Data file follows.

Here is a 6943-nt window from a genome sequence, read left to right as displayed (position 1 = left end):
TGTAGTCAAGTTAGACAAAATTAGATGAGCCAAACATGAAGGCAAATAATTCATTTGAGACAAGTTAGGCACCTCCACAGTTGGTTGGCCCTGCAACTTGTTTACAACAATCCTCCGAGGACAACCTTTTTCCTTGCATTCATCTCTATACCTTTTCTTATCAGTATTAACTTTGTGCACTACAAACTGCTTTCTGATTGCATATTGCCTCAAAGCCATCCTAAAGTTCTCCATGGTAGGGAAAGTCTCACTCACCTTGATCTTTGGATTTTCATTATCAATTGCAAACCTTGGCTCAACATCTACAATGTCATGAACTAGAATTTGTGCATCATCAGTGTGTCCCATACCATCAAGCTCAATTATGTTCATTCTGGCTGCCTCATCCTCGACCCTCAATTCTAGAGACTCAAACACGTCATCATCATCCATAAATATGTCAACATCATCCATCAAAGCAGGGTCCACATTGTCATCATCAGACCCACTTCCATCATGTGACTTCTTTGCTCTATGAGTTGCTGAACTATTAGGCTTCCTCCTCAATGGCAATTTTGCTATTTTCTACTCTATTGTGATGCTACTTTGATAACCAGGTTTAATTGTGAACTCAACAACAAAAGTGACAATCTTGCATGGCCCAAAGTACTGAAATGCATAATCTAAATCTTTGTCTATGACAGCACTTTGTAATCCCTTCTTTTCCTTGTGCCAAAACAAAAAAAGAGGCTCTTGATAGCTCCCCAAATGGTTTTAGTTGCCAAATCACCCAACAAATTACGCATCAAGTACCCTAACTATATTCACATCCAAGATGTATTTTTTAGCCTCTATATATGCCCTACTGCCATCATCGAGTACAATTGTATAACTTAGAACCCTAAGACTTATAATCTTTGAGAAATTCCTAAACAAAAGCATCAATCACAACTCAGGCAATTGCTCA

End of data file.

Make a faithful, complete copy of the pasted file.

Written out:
Here is a 6943-nt window from a genome sequence, read left to right as displayed (position 1 = left end):
TGTAGTCAAGTTAGACAAAATTAGATGAGCCAAACATGAAGGCAAATAATTCATTTGAGACAAGTTAGGCACCTCCACAGTTGGTTGGCCCTGCAACTTGTTTACAACAATCCTCCGAGGACAACCTTTTTCCTTGCATTCATCTCTATACCTTTTCTTATCAGTATTAACTTTGTGCACTACAAACTGCTTTCTGATTGCATATTGCCTCAAAGCCATCCTAAAGTTCTCCATGGTAGGGAAAGTCTCACTCACCTTGATCTTTGGATTTTCATTATCAATTGCAAACCTTGGCTCAACATCTACAATGTCATGAACTAGAATTTGTGCATCATCAGTGTGTCCCATACCATCAAGCTCAATTATGTTCATTCTGGCTGCCTCATCCTCGACCCTCAATTCTAGAGACTCAAACACGTCATCATCATCCATAAATATGTCAACATCATCCATCAAAGCAGGGTCCACATTGTCATCATCAGACCCACTTCCATCATGTGACTTCTTTGCTCTATGAGTTGCTGAACTATTAGGCTTCCTCCTCAATGGCAATTTTGCTATTTTCTACTCTATTGTGATGCTACTTTGATAACCAGGTTTAATTGTGAACTCAACAACAAAAGTGACAATCTTGCATGGCCCAAAGTACTGAAATGCATAATCTAAATCTTTGTCTATGACAGCACTTTGTAATCCCTTCTTTTCCTTGTGCCAAAACAAAAAAAGAGGCTCTTGATAGCTCCCCAAATGGTTTTAGTTGCCAAATCACCCAACAAATTACGCATCAAGTACCCTAACTATATTCACATCCAAGATGTATTTTTTAGCCTCTATATATGCCCTACTGCCATCATCGAGTACAATTGTATAACTTAGAACCCTAAGACTTATAATCTTTGAGAAATTCCTAAACAAAAGCATCAATCACAACTCAGGCAATTGCTCA